Ever wonder how mankind discovered and used essential oils throughout history? Although the term aromatherapy was not used until the 20th century, the use of essential oils has existed for centuries.
History of Essential Oils
Essential oils, also known as volatile oils, have been used for centuries. History reveals that essential oils and other natural methods were widely used in the medical industry until drugs were available. Let’s take a look at the earliest use of oils in various parts of the world.
Egyptians were some of the first people to use plant oils for medicinal purposes, beauty, and ceremonies. Back in those days, plant extract was combined with animal fats and vegetable oils to produce a type of essential oil, although it was less potent than the steam-distilled oils of today. Some of the earliest literature actually suggests that Egyptians used plant oils in treating various ailments. Egypt is perhaps best known for its use of frankincense oil in ancient times, an aromatic substance with value equivalent to gold.
Herbs and plant medicine are an important part of traditional Chinese medicine. In fact, essential oils were used in China since around 2700 B.C. Discovery of this is in part thanks to Shen Nong Shi’s book on herbal medicine; China’s oldest medical book. Shen Nong Shi is the first Chinese herbal doctor and was considered the father of agriculture. His book lists hundreds of herbs and essential oils along with their use in medicine. Another influence on modern essential oil use use stems from Huang Ti, the Yellow Emperor. Huang Ti wrote a book on medicine that included the use of essential oils and is still used by medical practitioners today.
Both the Greeks and Romans adopted much of their culture from the Egyptians. Aromatic oils were popular in Greece and commonly used in baths and massages. Hippocrates, often considered the father of modern medicine, was a famous physician and strong believer in holistic medicine. During his life, Hippocrates commonly used aromatic oils to treat patients. His influence on the medical world is prominent to this day, as demonstrated by the Hippocratic Oath that must be sworn by all doctors. Galen, another famous Greek doctor, was a surgeon for gladiators and well versed in the use of essential oils. He was known for not having a single injured gladiator die under his care, and even treated the emperor Marcus Aurelius.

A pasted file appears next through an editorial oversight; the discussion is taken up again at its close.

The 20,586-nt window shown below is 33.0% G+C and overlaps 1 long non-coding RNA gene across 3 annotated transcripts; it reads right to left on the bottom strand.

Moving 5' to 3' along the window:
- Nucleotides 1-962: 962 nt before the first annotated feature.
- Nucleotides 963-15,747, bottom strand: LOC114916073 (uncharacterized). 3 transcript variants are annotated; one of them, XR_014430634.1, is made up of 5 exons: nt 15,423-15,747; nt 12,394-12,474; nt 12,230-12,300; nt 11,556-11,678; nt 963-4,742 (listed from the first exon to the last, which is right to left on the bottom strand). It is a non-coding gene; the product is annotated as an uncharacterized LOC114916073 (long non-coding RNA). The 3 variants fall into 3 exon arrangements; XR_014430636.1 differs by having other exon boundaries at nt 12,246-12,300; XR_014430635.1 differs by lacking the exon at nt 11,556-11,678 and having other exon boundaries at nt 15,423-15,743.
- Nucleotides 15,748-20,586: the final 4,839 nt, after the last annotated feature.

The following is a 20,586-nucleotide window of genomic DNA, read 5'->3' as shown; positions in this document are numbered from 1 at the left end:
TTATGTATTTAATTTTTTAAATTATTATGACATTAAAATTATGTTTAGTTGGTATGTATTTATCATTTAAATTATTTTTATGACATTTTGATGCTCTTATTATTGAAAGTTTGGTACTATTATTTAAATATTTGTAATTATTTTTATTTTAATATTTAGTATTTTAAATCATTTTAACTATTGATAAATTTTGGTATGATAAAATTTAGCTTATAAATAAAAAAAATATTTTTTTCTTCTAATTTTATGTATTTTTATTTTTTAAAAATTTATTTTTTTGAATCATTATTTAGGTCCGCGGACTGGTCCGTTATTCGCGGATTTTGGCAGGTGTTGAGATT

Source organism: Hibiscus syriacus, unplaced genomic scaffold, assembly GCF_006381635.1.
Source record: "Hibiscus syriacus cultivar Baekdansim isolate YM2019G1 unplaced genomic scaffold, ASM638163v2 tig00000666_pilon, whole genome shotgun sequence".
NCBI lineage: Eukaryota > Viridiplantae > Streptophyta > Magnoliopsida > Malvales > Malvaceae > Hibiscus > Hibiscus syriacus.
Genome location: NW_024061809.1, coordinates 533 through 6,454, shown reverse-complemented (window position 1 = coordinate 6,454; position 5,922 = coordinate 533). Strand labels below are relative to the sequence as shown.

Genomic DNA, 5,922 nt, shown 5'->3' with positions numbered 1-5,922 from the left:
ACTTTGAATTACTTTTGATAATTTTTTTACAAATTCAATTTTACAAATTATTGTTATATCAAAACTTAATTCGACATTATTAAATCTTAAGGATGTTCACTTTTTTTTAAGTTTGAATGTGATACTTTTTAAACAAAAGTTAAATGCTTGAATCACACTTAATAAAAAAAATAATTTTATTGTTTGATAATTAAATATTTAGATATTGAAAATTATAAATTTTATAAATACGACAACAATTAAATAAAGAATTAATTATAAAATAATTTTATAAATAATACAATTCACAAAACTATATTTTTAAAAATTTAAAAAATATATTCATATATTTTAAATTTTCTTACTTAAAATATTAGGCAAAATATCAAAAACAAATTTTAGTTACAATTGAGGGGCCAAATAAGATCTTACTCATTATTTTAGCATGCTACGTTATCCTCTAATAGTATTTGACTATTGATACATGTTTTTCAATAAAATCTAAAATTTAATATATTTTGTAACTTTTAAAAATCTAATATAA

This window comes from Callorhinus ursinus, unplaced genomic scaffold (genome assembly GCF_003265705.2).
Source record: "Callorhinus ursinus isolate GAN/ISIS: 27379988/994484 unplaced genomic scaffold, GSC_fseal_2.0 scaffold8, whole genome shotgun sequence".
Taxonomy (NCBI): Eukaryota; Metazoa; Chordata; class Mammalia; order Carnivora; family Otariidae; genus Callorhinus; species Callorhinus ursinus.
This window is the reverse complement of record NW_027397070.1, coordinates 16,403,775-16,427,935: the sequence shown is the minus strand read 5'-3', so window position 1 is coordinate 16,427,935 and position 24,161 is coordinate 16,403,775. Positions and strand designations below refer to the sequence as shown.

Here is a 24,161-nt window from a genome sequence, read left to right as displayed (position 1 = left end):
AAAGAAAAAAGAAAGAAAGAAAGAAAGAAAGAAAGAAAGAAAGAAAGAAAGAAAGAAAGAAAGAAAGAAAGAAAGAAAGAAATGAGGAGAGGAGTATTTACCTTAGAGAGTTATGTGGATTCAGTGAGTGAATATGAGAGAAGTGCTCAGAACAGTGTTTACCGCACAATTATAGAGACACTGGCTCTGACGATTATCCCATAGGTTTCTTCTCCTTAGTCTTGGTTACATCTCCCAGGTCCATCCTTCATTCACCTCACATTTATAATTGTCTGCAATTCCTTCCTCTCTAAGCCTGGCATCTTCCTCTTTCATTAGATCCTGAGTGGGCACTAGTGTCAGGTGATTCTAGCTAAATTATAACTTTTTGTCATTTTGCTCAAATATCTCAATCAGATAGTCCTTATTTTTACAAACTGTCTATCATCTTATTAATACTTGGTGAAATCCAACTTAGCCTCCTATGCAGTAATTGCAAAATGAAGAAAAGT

During the crusades, Knights were known to have traveled to the Holy Land to learn about herbal medicines, including essential oils and perfumes which became very popular in Europe. Interestingly, these oils were used to combat the bubonic plague. One famous physician by the name of Nicholas Culpeper published “The Complete Herbal” which remains one of the most valuable resources for essential oils and herbal medicine to this day. Aromatherapy was finally brought mainstream by a French chemist Rene-Maurice Gattefosse in 1928 when he published a book about the use of essential oils throughout history. Gattefosse had experienced the healing properties of essential oils firsthand when he used Lavender oil to heal himself when he had accidentally burned his hand. By immersing his hand in the lavender oil, he noticed his skin healed fully with no sign of infection.
Today, people are continually turning to the methods of aromatherapy to enhance physical and spiritual well-being. Numerous essential oils are used in medical practice and are part of some of the most famous products in stores today such as Vicks VapoRub (a combination of eucalyptus, peppermint, and camphor essential oils).